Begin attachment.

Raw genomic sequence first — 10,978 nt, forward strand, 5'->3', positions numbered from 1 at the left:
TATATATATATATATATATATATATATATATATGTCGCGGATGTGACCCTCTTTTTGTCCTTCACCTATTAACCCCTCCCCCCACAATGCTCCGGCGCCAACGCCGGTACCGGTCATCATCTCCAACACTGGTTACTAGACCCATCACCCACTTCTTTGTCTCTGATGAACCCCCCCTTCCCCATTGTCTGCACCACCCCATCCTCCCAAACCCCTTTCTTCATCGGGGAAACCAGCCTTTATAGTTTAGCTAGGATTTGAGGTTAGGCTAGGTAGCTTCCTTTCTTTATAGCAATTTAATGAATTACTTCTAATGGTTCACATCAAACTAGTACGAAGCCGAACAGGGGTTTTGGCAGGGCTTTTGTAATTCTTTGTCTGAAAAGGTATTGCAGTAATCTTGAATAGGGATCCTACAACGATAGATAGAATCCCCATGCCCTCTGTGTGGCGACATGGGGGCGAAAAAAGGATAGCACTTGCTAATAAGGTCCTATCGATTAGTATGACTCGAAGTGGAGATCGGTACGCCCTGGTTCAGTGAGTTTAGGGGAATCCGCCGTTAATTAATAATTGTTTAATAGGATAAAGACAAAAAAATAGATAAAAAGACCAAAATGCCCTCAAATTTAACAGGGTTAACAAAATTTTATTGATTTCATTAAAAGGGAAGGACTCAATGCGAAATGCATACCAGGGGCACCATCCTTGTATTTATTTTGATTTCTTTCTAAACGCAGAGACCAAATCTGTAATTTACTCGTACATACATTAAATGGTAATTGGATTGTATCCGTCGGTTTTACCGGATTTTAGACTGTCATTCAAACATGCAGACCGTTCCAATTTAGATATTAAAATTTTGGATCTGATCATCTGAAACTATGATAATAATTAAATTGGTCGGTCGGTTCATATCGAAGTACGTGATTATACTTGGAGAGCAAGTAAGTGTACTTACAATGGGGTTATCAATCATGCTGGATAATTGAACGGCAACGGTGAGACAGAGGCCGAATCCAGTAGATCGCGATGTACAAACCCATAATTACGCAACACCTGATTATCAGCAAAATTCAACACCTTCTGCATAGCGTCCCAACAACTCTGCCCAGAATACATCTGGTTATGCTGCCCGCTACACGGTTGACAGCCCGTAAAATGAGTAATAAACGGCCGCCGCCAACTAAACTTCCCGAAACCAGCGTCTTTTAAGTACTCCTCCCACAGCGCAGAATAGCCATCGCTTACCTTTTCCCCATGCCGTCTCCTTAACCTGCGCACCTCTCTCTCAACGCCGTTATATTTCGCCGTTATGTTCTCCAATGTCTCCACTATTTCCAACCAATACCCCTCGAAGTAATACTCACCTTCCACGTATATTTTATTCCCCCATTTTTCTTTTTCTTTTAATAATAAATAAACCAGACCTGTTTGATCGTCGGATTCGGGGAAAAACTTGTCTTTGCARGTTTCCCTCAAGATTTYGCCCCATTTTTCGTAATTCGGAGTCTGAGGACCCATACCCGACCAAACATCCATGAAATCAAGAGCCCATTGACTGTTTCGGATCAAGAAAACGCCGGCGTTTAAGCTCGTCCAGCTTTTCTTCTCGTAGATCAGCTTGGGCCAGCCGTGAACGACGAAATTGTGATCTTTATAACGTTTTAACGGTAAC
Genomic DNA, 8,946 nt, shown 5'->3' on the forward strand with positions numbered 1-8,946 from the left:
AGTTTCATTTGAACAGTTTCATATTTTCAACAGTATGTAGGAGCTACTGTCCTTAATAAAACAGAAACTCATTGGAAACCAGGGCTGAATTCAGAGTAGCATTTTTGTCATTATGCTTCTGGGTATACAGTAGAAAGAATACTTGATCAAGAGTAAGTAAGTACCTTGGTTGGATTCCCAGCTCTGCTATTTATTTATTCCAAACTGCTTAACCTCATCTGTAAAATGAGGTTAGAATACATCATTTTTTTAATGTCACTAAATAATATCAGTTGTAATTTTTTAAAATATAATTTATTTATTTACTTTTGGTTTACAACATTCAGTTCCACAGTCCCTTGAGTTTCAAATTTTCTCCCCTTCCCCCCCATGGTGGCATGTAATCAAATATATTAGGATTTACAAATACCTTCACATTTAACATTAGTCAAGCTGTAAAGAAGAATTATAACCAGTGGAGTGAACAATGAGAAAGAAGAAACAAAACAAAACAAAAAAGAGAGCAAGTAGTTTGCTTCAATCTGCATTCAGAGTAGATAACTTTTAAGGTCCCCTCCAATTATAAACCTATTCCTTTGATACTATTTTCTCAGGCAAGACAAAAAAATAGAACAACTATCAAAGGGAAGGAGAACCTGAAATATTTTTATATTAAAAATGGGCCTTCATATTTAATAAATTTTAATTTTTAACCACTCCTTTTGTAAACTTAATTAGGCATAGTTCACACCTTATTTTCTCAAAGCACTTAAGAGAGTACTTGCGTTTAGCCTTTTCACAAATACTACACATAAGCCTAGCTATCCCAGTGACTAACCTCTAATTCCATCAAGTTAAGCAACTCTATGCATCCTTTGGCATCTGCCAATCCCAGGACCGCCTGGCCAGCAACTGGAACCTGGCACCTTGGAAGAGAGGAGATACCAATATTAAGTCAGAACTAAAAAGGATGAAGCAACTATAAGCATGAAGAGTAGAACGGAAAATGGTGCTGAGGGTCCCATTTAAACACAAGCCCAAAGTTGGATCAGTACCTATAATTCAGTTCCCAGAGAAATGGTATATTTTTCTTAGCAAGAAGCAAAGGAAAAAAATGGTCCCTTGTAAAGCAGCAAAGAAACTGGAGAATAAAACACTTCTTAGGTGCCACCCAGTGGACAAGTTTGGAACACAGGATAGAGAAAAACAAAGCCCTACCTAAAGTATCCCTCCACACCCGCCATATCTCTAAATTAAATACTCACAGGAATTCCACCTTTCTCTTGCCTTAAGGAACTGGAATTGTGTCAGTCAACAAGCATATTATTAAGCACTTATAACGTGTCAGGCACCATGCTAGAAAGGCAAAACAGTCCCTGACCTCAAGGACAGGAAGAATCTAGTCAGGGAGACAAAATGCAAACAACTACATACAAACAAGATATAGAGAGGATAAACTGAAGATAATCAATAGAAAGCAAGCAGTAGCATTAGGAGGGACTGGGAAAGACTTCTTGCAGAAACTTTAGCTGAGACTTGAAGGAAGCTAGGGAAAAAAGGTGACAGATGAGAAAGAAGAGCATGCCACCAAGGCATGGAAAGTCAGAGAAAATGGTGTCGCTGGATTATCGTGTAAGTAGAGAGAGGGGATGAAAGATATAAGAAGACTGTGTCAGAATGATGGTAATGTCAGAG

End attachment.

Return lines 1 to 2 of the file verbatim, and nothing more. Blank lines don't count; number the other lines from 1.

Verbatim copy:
Raw genomic sequence first — 10,978 nt, forward strand, 5'->3', positions numbered from 1 at the left:
TATATATATATATATATATATATATATATATATGTCGCGGATGTGACCCTCTTTTTGTCCTTCACCTATTAACCCCTCCCCCCACAATGCTCCGGCGCCAACGCCGGTACCGGTCATCATCTCCAACACTGGTTACTAGACCCATCACCCACTTCTTTGTCTCTGATGAACCCCCCCTTCCCCATTGTCTGCACCACCCCATCCTCCCAAACCCCTTTCTTCATCGGGGAAACCAGCCTTTATAGTTTAGCTAGGATTTGAGGTTAGGCTAGGTAGCTTCCTTTCTTTATAGCAATTTAATGAATTACTTCTAATGGTTCACATCAAACTAGTACGAAGCCGAACAGGGGTTTTGGCAGGGCTTTTGTAATTCTTTGTCTGAAAAGGTATTGCAGTAATCTTGAATAGGGATCCTACAACGATAGATAGAATCCCCATGCCCTCTGTGTGGCGACATGGGGGCGAAAAAAGGATAGCACTTGCTAATAAGGTCCTATCGATTAGTATGACTCGAAGTGGAGATCGGTACGCCCTGGTTCAGTGAGTTTAGGGGAATCCGCCGTTAATTAATAATTGTTTAATAGGATAAAGACAAAAAAATAGATAAAAAGACCAAAATGCCCTCAAATTTAACAGGGTTAACAAAATTTTATTGATTTCATTAAAAGGGAAGGACTCAATGCGAAATGCATACCAGGGGCACCATCCTTGTATTTATTTTGATTTCTTTCTAAACGCAGAGACCAAATCTGTAATTTACTCGTACATACATTAAATGGTAATTGGATTGTATCCGTCGGTTTTACCGGATTTTAGACTGTCATTCAAACATGCAGACCGTTCCAATTTAGATATTAAAATTTTGGATCTGATCATCTGAAACTATGATAATAATTAAATTGGTCGGTCGGTTCATATCGAAGTACGTGATTATACTTGGAGAGCAAGTAAGTGTACTTACAATGGGGTTATCAATCATGCTGGATAATTGAACGGCAACGGTGAGACAGAGGCCGAATCCAGTAGATCGCGATGTACAAACCCATAATTACGCAACACCTGATTATCAGCAAAATTCAACACCTTCTGCATAGCGTCCCAACAACTCTGCCCAGAATACATCTGGTTATGCTGCCCGCTACACGGTTGACAGCCCGTAAAATGAGTAATAAACGGCCGCCGCCAACTAAACTTCCCGAAACCAGCGTCTTTTAAGTACTCCTCCCACAGCGCAGAATAGCCATCGCTTACCTTTTCCCCATGCCGTCTCCTTAACCTGCGCACCTCTCTCTCAACGCCGTTATATTTCGCCGTTATGTTCTCCAATGTCTCCACTATTTCCAACCAATACCCCTCGAAGTAATACTCACCTTCCACGTATATTTTATTCCCCCATTTTTCTTTTTCTTTTAATAATAAATAAACCAGACCTGTTTGATCGTCGGATTCGGGGAAAAACTTGTCTTTGCARGTTTCCCTCAAGATTTYGCCCCATTTTTCGTAATTCGGAGTCTGAGGACCCATACCCGACCAAACATCCATGAAATCAAGAGCCCATTGACTGTTTCGGATCAAGAAAACGCCGGCGTTTAAGCTCGTCCAGCTTTTCTTCTCGTAGATCAGCTTGGGCCAGCCGTGAACGACGAAATTGTGATCTTTATAACGTTTTAACGGTAAC